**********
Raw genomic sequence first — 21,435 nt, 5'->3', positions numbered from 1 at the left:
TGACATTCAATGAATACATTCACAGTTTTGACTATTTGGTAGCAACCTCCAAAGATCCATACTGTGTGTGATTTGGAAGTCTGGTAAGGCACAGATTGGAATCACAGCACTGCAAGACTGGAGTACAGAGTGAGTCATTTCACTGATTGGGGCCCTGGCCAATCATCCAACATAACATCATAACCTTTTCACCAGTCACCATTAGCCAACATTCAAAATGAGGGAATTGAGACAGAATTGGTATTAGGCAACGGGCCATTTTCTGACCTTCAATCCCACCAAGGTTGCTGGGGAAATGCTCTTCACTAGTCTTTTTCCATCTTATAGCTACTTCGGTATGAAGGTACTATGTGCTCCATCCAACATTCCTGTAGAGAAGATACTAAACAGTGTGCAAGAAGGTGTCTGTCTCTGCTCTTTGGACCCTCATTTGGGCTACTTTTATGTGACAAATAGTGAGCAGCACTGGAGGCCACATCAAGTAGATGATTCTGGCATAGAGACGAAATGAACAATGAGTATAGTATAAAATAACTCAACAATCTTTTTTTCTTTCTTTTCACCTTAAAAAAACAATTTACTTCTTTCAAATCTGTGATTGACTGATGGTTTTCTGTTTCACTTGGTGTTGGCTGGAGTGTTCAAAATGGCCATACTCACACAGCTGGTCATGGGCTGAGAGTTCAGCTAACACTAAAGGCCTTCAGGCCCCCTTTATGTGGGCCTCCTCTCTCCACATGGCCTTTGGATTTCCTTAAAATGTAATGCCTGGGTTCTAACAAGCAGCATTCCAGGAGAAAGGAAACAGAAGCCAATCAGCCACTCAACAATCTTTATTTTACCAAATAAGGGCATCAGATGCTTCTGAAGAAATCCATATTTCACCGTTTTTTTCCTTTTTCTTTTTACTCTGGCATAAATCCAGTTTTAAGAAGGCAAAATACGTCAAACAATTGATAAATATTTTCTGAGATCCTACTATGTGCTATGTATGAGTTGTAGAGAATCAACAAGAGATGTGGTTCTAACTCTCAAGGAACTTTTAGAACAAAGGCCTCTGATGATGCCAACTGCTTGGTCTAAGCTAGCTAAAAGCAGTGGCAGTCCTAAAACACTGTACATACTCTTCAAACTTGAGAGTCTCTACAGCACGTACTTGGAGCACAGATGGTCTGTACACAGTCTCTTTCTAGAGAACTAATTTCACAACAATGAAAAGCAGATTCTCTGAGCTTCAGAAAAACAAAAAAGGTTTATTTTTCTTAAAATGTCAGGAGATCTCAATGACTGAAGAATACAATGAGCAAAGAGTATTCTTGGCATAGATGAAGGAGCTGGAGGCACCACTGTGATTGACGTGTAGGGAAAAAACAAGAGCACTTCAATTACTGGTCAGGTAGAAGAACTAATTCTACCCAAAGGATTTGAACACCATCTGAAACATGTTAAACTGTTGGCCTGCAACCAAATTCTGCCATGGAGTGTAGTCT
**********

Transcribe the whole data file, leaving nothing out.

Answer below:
Raw genomic sequence first — 21,435 nt, 5'->3', positions numbered from 1 at the left:
TGACATTCAATGAATACATTCACAGTTTTGACTATTTGGTAGCAACCTCCAAAGATCCATACTGTGTGTGATTTGGAAGTCTGGTAAGGCACAGATTGGAATCACAGCACTGCAAGACTGGAGTACAGAGTGAGTCATTTCACTGATTGGGGCCCTGGCCAATCATCCAACATAACATCATAACCTTTTCACCAGTCACCATTAGCCAACATTCAAAATGAGGGAATTGAGACAGAATTGGTATTAGGCAACGGGCCATTTTCTGACCTTCAATCCCACCAAGGTTGCTGGGGAAATGCTCTTCACTAGTCTTTTTCCATCTTATAGCTACTTCGGTATGAAGGTACTATGTGCTCCATCCAACATTCCTGTAGAGAAGATACTAAACAGTGTGCAAGAAGGTGTCTGTCTCTGCTCTTTGGACCCTCATTTGGGCTACTTTTATGTGACAAATAGTGAGCAGCACTGGAGGCCACATCAAGTAGATGATTCTGGCATAGAGACGAAATGAACAATGAGTATAGTATAAAATAACTCAACAATCTTTTTTTCTTTCTTTTCACCTTAAAAAAACAATTTACTTCTTTCAAATCTGTGATTGACTGATGGTTTTCTGTTTCACTTGGTGTTGGCTGGAGTGTTCAAAATGGCCATACTCACACAGCTGGTCATGGGCTGAGAGTTCAGCTAACACTAAAGGCCTTCAGGCCCCCTTTATGTGGGCCTCCTCTCTCCACATGGCCTTTGGATTTCCTTAAAATGTAATGCCTGGGTTCTAACAAGCAGCATTCCAGGAGAAAGGAAACAGAAGCCAATCAGCCACTCAACAATCTTTATTTTACCAAATAAGGGCATCAGATGCTTCTGAAGAAATCCATATTTCACCGTTTTTTTCCTTTTTCTTTTTACTCTGGCATAAATCCAGTTTTAAGAAGGCAAAATACGTCAAACAATTGATAAATATTTTCTGAGATCCTACTATGTGCTATGTATGAGTTGTAGAGAATCAACAAGAGATGTGGTTCTAACTCTCAAGGAACTTTTAGAACAAAGGCCTCTGATGATGCCAACTGCTTGGTCTAAGCTAGCTAAAAGCAGTGGCAGTCCTAAAACACTGTACATACTCTTCAAACTTGAGAGTCTCTACAGCACGTACTTGGAGCACAGATGGTCTGTACACAGTCTCTTTCTAGAGAACTAATTTCACAACAATGAAAAGCAGATTCTCTGAGCTTCAGAAAAACAAAAAAGGTTTATTTTTCTTAAAATGTCAGGAGATCTCAATGACTGAAGAATACAATGAGCAAAGAGTATTCTTGGCATAGATGAAGGAGCTGGAGGCACCACTGTGATTGACGTGTAGGGAAAAAACAAGAGCACTTCAATTACTGGTCAGGTAGAAGAACTAATTCTACCCAAAGGATTTGAACACCATCTGAAACATGTTAAACTGTTGGCCTGCAACCAAATTCTGCCATGGAGTGTAGTCT